Ahead of the first budget by the new government, a multi-stakeholder consultation meeting was organised by Indian Council of Food and Agriculture (ICFA) to deliberate upon the various issues of agriculture and allied sector.
Welcoming the dignitaries to the National Round Table on Agriculture Policy Agenda, ICFA Chairman Dr MJ Khan appreciated the new Government's attempt to create a separate Ministry of Animal Husbandry, Dairying, and Fisheries. Farmers in this segment would profit with the government's focus and advantages from this initiative.
Bigwigs from the food and agriculture sector came together with an aim to chart out actionable policy agenda and came to the conclusion that farmers prosperity should be on top of the new government at the Centre.
Growth, sustainability, and farmers income was the prime focus in the consultation meeting. Power of policies is huge and needs to be leveraged upon to unleash the growth potential of the food and agriculture sector as well as empowering the farms and farmers.
Agriculture forms a strong pillar of the Indian economy as more than 50% population draws their livelihood from it. India has made rapid strides in agriculture in the last five decades; it has advanced from a nation of food scarcity to surplus. Moreover, it has also emerged as the largest exporter of various commodities in the world.
Speaking on broad agriculture challenges, Dr RB Singh, President Emeritus, National Academy of Agricultural Sciences (NAAS), stated: "Youth needs to be motivated to join the education and profession in the field of agriculture. Agriculture must grow at the rate of 4 per cent of GDP and it must be given the highest priority in the service of mankind." The government should look into giving high priority to agriculture-based start-ups and entrepreneurship development, Dr Singh added.
In India, agriculture is controlled by a plethora of rules and regulations. And being a State subject, the sector lacks uniformity in policies across the country. The farm sector is vital for the economy and yet continues to receive the lowest priority in national economic planning and policies.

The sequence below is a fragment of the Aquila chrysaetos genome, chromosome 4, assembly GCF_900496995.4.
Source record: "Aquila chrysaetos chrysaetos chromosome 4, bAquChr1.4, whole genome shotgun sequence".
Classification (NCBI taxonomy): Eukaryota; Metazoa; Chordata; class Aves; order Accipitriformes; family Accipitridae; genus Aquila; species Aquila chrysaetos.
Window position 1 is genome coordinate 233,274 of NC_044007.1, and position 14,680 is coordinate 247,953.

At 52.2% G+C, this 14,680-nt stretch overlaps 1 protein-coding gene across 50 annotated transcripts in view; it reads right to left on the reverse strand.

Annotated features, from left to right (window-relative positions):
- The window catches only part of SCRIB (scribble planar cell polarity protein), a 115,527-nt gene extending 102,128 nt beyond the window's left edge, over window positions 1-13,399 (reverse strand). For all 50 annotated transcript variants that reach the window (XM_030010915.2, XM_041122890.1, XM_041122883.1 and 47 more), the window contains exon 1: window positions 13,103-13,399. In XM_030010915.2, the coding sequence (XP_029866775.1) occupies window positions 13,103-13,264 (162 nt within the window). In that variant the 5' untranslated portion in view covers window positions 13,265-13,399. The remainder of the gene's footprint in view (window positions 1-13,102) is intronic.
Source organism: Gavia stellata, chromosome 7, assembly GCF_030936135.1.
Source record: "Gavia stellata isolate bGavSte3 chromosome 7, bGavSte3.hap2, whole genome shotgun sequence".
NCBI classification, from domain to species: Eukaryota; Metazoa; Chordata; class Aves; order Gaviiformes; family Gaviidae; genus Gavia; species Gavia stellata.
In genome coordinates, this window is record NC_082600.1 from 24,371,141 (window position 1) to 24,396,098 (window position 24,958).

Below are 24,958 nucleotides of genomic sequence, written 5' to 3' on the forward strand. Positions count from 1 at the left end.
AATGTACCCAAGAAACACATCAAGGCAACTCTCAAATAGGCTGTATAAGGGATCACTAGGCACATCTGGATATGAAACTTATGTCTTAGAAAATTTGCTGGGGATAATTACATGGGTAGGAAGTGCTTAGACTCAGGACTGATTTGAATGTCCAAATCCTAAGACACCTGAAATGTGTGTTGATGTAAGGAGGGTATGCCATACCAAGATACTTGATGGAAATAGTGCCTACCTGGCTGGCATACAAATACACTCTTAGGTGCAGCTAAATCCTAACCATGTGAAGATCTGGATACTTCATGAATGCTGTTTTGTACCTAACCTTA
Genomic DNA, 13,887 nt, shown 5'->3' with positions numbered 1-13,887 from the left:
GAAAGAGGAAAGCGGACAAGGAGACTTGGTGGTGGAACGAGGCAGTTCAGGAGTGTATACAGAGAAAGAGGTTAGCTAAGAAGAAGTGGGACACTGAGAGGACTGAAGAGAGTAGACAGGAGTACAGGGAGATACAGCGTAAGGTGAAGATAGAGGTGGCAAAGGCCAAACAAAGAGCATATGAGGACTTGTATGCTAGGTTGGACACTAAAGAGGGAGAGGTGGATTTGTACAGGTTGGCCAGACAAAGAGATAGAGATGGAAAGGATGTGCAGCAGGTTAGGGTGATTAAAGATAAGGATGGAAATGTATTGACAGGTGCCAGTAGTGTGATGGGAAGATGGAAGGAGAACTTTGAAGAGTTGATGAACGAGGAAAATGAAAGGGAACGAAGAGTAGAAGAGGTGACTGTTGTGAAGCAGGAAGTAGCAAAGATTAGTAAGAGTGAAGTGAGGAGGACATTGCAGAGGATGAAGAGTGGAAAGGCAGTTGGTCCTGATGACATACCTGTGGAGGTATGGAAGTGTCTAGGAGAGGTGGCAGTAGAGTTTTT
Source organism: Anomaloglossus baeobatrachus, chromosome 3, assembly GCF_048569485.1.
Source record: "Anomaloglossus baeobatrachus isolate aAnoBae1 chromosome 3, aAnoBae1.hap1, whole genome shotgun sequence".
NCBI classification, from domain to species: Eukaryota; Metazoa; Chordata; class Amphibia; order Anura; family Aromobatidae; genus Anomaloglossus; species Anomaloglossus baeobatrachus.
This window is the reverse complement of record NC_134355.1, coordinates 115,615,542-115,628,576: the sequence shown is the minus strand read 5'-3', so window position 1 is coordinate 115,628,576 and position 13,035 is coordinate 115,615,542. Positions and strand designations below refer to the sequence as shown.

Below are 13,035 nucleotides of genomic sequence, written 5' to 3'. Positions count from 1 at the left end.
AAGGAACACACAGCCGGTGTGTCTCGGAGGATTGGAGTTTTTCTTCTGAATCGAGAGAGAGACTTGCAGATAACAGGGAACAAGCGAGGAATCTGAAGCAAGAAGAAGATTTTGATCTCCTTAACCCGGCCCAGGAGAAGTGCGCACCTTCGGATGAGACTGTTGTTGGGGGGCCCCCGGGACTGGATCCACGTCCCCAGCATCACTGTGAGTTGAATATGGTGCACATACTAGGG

Dr KL Chadha, President, Horticulture Society of India, voiced: "We cannot remain conventional in agriculture. We need to change and evolve. Implementation of various programs and policies needs a course correction."
As the new government is expected to take forward agricultural reforms, a concrete agenda will support it to address various governance and development concerns of the agriculture and agri-business sector. Among the esteem stakeholders, the following touched upon different aspects of policy requirements:
RD Kapoor, Head Agri Support and Alliances, PI Industries Ltd., believed that it is not that the industry is not taking any initiative for farmers' welfare. The industry is building its own way to reach out to farmers. Most of the industries are helping farmers through different CSR initiatives and the same need to be extended to remote areas. The government should take steps to ensure this.
TR Kesavan, President of Tractor and Mechanization Association (TMA) alleged that the Government must bring precision in agriculture so that input cost may be reduced
Yudhvir Singh, General Secretary, Bhartiya Kisan Union (BKU), speaking on behalf of farmers enunciated, "For improving farmer's condition, we need to talk about elimination of root causes to ensure assured income for sustainable and prosperity of the farming community ."